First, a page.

According to the New York Times, the justices of the U.S. Supreme Court are now considering whether or not a web designer can refuse to provide her services to a gay couple looking to use her services to celebrate their same-sex marriage.
In other words, the question before the justices is whether the U.S. Constitution allows this type of discrimination.
This sort of scenario may sound familiar, and that's because there was a similar case - Masterpiece Cakeshop v. Colorado Civil Rights Commission - in 2018, where a baker refused to bake cakes for same-sex couples. There, the U.S. Supreme Court did side with the baker.
But, the reason that we are seeing this scenario before the court again is that the justice's ruling in Masterpiece Cakeshop didn't really settle the issue.
At the center of this case is a Colorado law that looks to protect same-sex couples from discrimination.
. . . Colorado . . . like 29 other states, requires businesses that are open to the public to offer equal access to everyone, regardless of race, religion, and sexual orientation, and gender.
A Christian web designer name Lorie Smith is challenging the law on constitutional grounds, specifically on First Amendment grounds.
[Smith] is arguing Colorado’s anti-discrimination law violates the First Amendment, because it would force her to provide services for same-sex couples and compel her to endorse their marriage through her work.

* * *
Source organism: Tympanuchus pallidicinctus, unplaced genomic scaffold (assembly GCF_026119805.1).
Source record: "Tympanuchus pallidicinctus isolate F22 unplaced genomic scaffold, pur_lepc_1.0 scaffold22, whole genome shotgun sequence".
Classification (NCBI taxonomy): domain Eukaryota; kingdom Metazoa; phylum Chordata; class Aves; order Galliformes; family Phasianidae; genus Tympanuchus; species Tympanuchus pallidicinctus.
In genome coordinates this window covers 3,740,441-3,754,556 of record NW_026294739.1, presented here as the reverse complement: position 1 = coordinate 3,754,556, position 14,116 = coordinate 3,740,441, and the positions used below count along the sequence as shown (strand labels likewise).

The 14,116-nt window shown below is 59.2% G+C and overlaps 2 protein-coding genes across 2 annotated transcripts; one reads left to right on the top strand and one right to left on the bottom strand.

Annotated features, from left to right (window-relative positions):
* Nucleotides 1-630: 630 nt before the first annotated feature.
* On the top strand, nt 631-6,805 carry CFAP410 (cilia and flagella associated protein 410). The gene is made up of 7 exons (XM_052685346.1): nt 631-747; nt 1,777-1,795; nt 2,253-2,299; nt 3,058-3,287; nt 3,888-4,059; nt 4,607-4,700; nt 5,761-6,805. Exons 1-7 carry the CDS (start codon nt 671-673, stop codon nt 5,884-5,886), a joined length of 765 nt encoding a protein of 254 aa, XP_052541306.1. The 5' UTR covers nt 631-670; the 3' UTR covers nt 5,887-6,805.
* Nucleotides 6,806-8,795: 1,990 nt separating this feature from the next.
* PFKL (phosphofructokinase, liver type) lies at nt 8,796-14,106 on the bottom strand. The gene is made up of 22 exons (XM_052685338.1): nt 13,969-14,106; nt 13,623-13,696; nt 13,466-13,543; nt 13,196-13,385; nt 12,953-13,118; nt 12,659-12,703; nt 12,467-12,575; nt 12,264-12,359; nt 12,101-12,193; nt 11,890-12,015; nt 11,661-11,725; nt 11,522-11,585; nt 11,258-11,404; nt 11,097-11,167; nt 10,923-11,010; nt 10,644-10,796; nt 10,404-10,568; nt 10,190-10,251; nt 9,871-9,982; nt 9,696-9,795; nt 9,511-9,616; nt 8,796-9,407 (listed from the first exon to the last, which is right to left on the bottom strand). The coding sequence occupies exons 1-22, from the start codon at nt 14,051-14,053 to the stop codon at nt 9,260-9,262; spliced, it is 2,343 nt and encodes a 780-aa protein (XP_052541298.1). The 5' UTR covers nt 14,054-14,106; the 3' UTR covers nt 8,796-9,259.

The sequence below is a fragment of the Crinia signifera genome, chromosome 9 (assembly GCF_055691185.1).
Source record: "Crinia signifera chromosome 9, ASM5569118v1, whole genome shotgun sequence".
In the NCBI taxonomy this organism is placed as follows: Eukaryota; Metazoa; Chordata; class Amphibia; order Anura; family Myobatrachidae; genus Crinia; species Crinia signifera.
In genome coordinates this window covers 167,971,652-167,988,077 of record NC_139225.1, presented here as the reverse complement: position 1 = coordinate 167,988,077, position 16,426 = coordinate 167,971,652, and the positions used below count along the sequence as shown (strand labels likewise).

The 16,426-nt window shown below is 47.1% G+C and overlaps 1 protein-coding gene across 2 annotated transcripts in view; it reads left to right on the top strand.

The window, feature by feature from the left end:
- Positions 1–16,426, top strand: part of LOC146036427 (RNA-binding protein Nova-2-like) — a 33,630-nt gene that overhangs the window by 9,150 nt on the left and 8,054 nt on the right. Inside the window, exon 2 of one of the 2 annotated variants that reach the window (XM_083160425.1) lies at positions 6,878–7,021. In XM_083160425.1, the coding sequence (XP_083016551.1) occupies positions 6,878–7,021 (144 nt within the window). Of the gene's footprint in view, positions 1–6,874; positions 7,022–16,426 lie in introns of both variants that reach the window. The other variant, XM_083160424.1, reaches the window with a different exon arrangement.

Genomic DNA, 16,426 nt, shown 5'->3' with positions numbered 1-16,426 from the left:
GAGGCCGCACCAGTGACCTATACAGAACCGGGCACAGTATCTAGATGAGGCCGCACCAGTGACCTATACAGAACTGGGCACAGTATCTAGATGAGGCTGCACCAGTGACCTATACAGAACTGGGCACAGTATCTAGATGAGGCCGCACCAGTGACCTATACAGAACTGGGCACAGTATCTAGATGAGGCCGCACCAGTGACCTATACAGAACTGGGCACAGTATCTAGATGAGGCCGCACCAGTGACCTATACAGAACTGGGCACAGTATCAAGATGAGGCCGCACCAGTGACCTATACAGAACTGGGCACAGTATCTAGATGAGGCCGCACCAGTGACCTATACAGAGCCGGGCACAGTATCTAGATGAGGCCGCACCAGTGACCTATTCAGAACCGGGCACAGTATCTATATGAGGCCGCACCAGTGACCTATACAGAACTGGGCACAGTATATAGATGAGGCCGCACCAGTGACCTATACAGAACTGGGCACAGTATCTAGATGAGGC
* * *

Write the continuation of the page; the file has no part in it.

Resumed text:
Smith has already suffered defeat at the 10th Circuit Court of Appeals.
Smith is now before the U.S. Supreme Court.
On Monday, the justices heard oral arguments in the case, and it appears as though they may be leaning toward ruling for Smith.
NBC News reports:
Justices in the conservative majority seemed generally supportive of the notion that Smith should not be forced to express sentiments to which she disagrees, with Justice Clarence Thomas noting that policing speech was not how public accommodations laws like Colorado's were traditionally applied.
The court's liberal justices, however, were much more skeptical about Colorado's law violating Smith's First Amendment rights.
At the moment, there is no real telling which way the justices are going to rule on this one. The court's conservative contingent did seem to side with Smith, but that doesn't necessarily mean they'll rule that way. The court does have either a 5 to 4 or 6 to 3 conservative majority depending on where one puts Chief Justice John Roberts - so, if the conservatives are in Smith's favor, the liberals won't be able to stop a ruling against Colorado.